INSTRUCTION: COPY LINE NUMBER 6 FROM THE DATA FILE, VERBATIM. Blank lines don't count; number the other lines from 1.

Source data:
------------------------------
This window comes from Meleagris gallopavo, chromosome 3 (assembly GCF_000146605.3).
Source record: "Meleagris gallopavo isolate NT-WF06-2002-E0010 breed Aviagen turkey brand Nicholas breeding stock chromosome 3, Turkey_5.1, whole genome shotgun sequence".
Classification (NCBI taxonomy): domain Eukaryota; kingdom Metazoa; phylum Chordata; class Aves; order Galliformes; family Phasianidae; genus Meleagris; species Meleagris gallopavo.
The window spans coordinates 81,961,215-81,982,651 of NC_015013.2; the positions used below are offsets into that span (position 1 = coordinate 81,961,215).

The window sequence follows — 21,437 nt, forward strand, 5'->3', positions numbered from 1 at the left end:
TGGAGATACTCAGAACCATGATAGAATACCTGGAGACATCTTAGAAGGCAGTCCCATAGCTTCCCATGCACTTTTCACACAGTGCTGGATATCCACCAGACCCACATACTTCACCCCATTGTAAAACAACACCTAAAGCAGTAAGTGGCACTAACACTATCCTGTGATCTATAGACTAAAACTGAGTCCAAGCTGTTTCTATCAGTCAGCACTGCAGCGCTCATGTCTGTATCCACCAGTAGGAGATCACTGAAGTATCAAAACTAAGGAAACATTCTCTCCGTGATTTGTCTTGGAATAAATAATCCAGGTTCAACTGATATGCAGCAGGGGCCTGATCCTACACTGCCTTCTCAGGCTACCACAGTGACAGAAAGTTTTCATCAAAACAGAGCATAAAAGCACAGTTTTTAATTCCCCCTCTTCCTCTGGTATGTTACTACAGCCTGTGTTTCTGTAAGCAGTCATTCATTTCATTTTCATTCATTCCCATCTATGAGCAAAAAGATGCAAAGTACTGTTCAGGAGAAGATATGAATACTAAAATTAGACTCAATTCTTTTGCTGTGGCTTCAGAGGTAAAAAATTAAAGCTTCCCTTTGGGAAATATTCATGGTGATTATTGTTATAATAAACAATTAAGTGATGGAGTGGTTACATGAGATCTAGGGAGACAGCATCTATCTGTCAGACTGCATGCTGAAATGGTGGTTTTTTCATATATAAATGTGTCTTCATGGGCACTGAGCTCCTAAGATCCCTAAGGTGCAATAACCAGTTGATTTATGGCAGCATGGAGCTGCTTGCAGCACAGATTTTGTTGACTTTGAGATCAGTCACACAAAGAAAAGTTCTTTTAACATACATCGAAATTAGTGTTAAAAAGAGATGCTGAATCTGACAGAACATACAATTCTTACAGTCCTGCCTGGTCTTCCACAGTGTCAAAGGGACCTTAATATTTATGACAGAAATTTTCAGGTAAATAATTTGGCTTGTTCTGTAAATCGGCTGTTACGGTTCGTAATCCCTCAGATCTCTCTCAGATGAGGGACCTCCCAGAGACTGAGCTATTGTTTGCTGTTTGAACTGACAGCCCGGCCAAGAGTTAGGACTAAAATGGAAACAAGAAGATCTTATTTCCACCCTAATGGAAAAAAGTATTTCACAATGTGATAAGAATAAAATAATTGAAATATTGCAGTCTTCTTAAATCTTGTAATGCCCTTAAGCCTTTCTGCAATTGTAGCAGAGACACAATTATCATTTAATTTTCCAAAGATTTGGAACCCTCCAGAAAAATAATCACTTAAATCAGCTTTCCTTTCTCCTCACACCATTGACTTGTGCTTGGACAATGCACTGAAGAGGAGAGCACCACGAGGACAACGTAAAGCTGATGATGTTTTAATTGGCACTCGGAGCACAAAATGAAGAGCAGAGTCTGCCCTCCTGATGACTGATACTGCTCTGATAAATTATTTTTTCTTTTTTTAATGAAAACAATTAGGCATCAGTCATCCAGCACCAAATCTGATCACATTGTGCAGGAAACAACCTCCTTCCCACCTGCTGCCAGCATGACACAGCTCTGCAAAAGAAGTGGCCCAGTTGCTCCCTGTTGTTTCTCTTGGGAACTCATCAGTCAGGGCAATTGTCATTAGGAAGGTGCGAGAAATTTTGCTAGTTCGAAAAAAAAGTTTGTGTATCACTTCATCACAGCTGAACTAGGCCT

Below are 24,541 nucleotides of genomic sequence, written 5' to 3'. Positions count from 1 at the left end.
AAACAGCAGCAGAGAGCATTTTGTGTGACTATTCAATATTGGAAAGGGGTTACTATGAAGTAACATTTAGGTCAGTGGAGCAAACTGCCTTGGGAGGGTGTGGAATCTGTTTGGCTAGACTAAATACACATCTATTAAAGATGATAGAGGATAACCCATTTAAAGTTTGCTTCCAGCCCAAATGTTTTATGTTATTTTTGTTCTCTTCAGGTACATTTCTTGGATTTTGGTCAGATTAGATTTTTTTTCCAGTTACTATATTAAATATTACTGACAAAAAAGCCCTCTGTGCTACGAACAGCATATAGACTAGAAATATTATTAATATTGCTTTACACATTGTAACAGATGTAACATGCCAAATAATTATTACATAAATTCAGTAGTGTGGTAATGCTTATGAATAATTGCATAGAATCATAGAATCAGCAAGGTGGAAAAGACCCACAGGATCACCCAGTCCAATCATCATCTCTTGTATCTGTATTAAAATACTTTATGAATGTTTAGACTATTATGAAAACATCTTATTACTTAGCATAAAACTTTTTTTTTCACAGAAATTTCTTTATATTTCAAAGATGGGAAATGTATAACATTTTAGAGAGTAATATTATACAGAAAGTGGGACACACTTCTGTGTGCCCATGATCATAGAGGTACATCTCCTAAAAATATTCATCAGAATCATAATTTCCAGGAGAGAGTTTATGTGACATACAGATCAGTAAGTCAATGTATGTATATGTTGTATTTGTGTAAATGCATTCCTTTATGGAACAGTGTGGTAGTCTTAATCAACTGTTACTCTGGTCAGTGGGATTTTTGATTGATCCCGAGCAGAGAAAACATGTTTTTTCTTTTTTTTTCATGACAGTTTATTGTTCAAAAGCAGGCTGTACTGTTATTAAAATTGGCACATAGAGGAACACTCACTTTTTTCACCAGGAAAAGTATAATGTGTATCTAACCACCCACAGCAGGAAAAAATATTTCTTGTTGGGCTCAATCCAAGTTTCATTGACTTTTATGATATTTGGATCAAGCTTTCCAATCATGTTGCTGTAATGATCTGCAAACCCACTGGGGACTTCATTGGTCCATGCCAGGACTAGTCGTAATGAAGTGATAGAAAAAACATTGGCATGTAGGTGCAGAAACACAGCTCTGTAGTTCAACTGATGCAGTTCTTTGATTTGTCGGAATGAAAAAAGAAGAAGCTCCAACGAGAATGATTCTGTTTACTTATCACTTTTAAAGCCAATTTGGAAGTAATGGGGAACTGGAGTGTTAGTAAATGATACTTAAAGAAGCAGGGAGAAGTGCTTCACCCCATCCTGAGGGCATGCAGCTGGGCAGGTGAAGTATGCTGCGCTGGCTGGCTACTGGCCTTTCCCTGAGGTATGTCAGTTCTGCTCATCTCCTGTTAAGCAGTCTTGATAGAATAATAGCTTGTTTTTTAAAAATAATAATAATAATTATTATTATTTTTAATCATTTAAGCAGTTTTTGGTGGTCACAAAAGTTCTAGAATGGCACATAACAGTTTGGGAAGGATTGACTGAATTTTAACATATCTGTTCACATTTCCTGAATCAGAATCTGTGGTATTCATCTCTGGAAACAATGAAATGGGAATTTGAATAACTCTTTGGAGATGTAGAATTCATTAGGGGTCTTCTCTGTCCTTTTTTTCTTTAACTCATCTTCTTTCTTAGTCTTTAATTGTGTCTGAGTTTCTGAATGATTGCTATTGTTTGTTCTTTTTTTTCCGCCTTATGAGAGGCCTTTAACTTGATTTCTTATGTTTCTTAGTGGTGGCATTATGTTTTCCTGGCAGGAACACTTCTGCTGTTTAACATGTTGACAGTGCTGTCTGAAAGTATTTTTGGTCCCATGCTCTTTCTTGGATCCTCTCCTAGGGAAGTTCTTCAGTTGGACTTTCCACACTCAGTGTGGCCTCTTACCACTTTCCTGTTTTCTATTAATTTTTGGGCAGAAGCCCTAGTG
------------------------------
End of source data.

TGGAGATACTCAGAACCATGATAGAATACCTGGAGACATCTTAGAAGGCAGTCCCATAGCTTCCCATGCACTTTTCACACAGTGCTGGATATCCACCAGACCCACATACTTCACCCCATTGTAAAACAACACCTAAAGCAGTAAGTGGCACTAACACTATCCTGTGATCTATAGACTAAAACTGAGTCCAAGCTGTTTCTATCAGTCAGCACTGCAGCGCTCATGTCTGTATCCACCAGTAGGAGATCACTGAAGTATCAAAACTAAGGAAACATTCTCTCCGTGATTTGTCTTGGAATAAATAATCCAGGTTCAACTGATATGCAGCAGGGGCCTGATCCTACACTGCCTTCTCAGGCTACCACAGTGACAGAAAGTTTTCATCAAAACAGAGCATAAAAGCACAGTTTTTAATTCCCCCTCTTCCTCTGGTATGTTACTACAGCCTGTGTTTCTGTAAGCAGTCATTCATTTCATTTTCATTCATTCCCATCTATGAGCAAAAAGATGCAAAGTACTGTTCAGGAGAAGATATGAATACTAAAATTAGACTCAATTCTTTTGCTGTGGCTTCAGAGGTAAAAAATTAAAGCTTCCCTTTGGGAAATATTCATGGTGATTATTGTTATAATAAACAATTAAGTGATGGAGTGGTTACATGAGATCTAGGGAGACAGCATCTATCTGTCAGACTGCATGCTGAAATGGTGGTTTTTTCATATATAAATGTGTCTTCATGGGCACTGAGCTCCTAAGATCCCTAAGGTGCAATAACCAGTTGATTTATGGCAGCATGGAGCTGCTTGCAGCACAGATTTTGTTGACTTTGAGATCAGTCACACAAAGAAAAGTTCTTTTAACATACATCGAAATTAGTGTTAAAAAGAGATGCTGAATCTGACAGAACATACAATTCTTACAGTCCTGCCTGGTCTTCCACAGTGTCAAAGGGACCTTAATATTTATGACAGAAATTTTCAGGTAAATAATTTGGCTTGTTCTGTAAATCGGCTGTTACGGTTCGTAATCCCTCAGATCTCTCTCAGATGAGGGACCTCCCAGAGACTGAGCTATTGTTTGCTGTTTGAACTGACAGCCCGGCCAAGAGTTAGGACTAAAATGGAAACAAGAAGATCTTATTTCCACCCTAATGGAAAAAAGTATTTCACAATGTGATAAGAATAAAATAATTGAAATATTGCAGTCTTCTTAAATCTTGTAATGCCCTTAAGCCTTTCTGCAATTGTAGCAGAGACACAATTATCATTTAATTTTCCAAAGATTTGGAACCCTCCAGAAAAATAATCACTTAAATCAGCTTTCCTTTCTCCTCACACCATTGACTTGTGCTTGGACAATGCACTGAAGAGGAGAGCACCACGAGGACAACGTAAAGCTGATGATGTTTTAATTGGCACTCGGAGCACAAAATGAAGAGCAGAGTCTGCCCTCCTGATGACTGATACTGCTCTGATAAATTATTTTTTCTTTTTTTAATGAAAACAATTAGGCATCAGTCATCCAGCACCAAATCTGATCACATTGTGCAGGAAACAACCTCCTTCCCACCTGCTGCCAGCATGACACAGCTCTGCAAAAGAAGTGGCCCAGTTGCTCCCTGTTGTTTCTCTTGGGAACTCATCAGTCAGGGCAATTGTCATTAGGAAGGTGCGAGAAATTTTGCTAGTTCGAAAAAAAAGTTTGTGTATCACTTCATCACAGCTGAACTAGGCCT